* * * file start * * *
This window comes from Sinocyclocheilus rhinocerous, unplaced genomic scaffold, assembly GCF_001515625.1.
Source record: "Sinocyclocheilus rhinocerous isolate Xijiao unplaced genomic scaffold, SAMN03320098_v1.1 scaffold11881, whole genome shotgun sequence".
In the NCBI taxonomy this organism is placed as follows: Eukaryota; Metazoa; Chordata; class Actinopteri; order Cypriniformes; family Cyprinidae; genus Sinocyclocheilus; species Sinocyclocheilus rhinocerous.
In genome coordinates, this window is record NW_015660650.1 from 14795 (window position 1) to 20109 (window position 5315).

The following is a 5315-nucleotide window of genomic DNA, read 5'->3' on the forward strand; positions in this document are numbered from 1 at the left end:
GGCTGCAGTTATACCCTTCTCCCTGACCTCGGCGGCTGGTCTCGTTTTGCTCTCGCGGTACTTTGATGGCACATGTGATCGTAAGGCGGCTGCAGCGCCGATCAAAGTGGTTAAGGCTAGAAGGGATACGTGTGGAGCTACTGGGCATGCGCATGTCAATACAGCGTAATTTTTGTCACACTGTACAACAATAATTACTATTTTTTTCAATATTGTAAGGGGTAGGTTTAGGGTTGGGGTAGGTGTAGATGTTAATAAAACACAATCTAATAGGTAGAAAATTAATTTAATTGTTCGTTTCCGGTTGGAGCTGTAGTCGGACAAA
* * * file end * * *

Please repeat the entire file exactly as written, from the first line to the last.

This window comes from Sinocyclocheilus rhinocerous, unplaced genomic scaffold, assembly GCF_001515625.1.
Source record: "Sinocyclocheilus rhinocerous isolate Xijiao unplaced genomic scaffold, SAMN03320098_v1.1 scaffold11881, whole genome shotgun sequence".
In the NCBI taxonomy this organism is placed as follows: Eukaryota; Metazoa; Chordata; class Actinopteri; order Cypriniformes; family Cyprinidae; genus Sinocyclocheilus; species Sinocyclocheilus rhinocerous.
In genome coordinates, this window is record NW_015660650.1 from 14795 (window position 1) to 20109 (window position 5315).

The following is a 5315-nucleotide window of genomic DNA, read 5'->3' on the forward strand; positions in this document are numbered from 1 at the left end:
GGCTGCAGTTATACCCTTCTCCCTGACCTCGGCGGCTGGTCTCGTTTTGCTCTCGCGGTACTTTGATGGCACATGTGATCGTAAGGCGGCTGCAGCGCCGATCAAAGTGGTTAAGGCTAGAAGGGATACGTGTGGAGCTACTGGGCATGCGCATGTCAATACAGCGTAATTTTTGTCACACTGTACAACAATAATTACTATTTTTTTCAATATTGTAAGGGGTAGGTTTAGGGTTGGGGTAGGTGTAGATGTTAATAAAACACAATCTAATAGGTAGAAAATTAATTTAATTGTTCGTTTCCGGTTGGAGCTGTAGTCGGACAAA